A worm composting bin, or a vermicomposter, is a composting system that turns food waste into fertilizer. It’s fairly inexpensive and easy to maintain. More and more environmentally conscious homeowners have started collecting food scraps from vegetables, fruits, coffee grounds and bread, in food scrap containers to later recycle their rich organic waste with the aid of compost worms.
This is quite a clean and natural process if done correctly. When executed badly, your worm farm will start to release foul odors. Here’s how to take good care of your indoor worm composting bin.
What Can’t You Feed the Worm?
Worms can eat any organic matter that was once alive. While some food may harm worms by changing the pH levels of the soil, other foods may simply stink up the bin when put in.
To maintain a healthy composting bin, one of the first things you need to figure out is what not to put in it. We suggest you avoid feeding your worms meat, bone remains and processed foods.
According to the US Environmental Protection Agency, worms take longer to process woody items, so the outer layers of onions and stems of vegetables should also be avoided. Worms will eat thin pieces of paper; however, they cannot digest plastics and fabrics.
Knowing what to put in your composting bin goes a long way in helping you maintain it.
Stop Other Insects from Entering
The purpose of keeping your compost smelling fresh is two-fold. Firstly, it prevents foul odors, but more importantly, it doesn’t attract other insects. We strongly suggest that you check your compost to make sure flies aren’t breeding in it.
Keep the lid of your compost bin firmly shut at all times and make sure the air holes don’t allow any other critters to get in.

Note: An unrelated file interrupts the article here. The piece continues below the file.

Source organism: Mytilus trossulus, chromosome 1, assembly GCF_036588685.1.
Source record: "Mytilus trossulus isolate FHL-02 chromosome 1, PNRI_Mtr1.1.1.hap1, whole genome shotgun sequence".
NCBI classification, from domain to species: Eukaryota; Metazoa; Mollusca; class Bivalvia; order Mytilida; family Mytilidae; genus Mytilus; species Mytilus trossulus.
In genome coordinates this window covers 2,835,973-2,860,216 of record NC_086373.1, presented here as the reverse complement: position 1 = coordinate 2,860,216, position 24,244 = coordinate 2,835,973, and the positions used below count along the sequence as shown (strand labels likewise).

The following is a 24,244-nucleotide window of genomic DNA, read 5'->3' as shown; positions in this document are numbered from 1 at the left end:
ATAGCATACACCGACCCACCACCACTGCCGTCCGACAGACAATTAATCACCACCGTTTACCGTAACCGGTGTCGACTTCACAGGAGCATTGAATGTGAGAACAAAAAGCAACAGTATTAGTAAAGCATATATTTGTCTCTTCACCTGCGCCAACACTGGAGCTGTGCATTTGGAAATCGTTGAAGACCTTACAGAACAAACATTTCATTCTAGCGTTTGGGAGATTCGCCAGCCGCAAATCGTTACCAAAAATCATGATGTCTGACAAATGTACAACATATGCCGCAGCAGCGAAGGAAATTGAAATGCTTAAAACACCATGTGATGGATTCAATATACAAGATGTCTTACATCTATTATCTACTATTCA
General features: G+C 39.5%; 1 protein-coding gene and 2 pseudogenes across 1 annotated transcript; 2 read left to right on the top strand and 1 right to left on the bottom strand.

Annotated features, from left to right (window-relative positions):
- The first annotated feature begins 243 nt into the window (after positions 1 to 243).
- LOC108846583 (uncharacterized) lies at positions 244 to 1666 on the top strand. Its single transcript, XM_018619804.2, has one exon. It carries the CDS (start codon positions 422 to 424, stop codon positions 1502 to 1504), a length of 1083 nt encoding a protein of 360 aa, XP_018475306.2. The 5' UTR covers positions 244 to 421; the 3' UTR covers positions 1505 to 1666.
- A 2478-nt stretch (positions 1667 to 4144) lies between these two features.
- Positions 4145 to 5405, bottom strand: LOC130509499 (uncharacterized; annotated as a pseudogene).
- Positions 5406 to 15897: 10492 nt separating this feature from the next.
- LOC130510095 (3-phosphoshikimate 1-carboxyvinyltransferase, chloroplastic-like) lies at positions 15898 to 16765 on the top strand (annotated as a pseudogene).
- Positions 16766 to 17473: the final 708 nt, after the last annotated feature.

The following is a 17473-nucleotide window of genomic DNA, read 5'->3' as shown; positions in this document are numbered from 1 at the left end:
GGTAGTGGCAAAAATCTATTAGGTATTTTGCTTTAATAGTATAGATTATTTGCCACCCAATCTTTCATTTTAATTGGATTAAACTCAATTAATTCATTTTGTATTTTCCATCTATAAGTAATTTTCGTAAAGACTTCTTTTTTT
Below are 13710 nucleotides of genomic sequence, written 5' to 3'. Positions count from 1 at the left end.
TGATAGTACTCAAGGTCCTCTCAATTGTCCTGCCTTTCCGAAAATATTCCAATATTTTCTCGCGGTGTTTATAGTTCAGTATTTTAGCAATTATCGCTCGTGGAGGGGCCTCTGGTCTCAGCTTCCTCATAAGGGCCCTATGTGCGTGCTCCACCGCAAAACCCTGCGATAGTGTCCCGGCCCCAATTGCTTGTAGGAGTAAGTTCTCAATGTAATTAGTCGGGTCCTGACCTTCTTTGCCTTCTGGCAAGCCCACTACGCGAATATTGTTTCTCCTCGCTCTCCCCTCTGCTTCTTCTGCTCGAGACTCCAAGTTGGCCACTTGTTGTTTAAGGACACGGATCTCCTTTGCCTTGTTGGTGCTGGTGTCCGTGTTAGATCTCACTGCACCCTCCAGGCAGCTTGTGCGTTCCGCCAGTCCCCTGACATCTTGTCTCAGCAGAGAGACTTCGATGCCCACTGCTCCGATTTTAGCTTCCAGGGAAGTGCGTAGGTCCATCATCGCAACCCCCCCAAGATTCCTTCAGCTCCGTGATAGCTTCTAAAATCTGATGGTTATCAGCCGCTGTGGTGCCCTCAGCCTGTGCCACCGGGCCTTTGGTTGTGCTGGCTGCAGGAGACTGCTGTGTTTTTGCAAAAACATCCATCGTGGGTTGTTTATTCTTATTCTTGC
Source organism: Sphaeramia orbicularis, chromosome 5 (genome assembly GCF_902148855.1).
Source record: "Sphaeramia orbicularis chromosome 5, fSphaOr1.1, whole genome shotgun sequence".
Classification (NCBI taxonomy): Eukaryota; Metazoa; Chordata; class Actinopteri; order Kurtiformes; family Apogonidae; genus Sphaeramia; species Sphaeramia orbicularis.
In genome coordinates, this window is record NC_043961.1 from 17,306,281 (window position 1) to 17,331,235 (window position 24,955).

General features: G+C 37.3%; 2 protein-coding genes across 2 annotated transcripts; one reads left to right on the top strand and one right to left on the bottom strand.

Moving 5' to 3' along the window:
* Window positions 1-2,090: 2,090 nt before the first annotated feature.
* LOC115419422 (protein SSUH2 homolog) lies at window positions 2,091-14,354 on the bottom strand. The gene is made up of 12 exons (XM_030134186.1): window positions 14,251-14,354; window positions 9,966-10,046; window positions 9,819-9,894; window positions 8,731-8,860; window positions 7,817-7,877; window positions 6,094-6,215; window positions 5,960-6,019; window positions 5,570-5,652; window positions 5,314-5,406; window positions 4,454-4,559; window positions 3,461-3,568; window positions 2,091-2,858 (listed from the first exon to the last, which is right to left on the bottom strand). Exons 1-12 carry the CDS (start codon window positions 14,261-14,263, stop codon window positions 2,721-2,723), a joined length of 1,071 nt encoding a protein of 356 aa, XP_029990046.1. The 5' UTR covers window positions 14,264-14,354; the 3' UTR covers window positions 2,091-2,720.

Draining Excess Liquid
It’s advised to drain the liquid that’s collected at the bottom of the compost. This will prevent your worms from drowning, and will also prevent foul smells.
While some people choose to scoop this up, we find that an easier way it to attach a tap to the bottom of the compost and turn it on to drain the liquid out.
Derived from worm castings, this liquid, or “worm tea” contains soil nutrients, which are highly beneficial for your plants.
According to a study by Oregon State University, the most suited worms for vermicomposting are red wigglers and red worms. Their anatomy, appetite and the digestive system make them ideal for composting. They thrive in a compost environment.
Making use of composting bins to get rid of food waste is a great way to help the environment. Not only are you finding a way to recycle your waste, but the fertilizer produced by the process is also great for plants.
Located in Lakeland, Georgia, we offer our clients the option to get the products shipped, or picked up locally. If you’re interested in buying worms, call us at 229-507-0203, or create an account to place orders.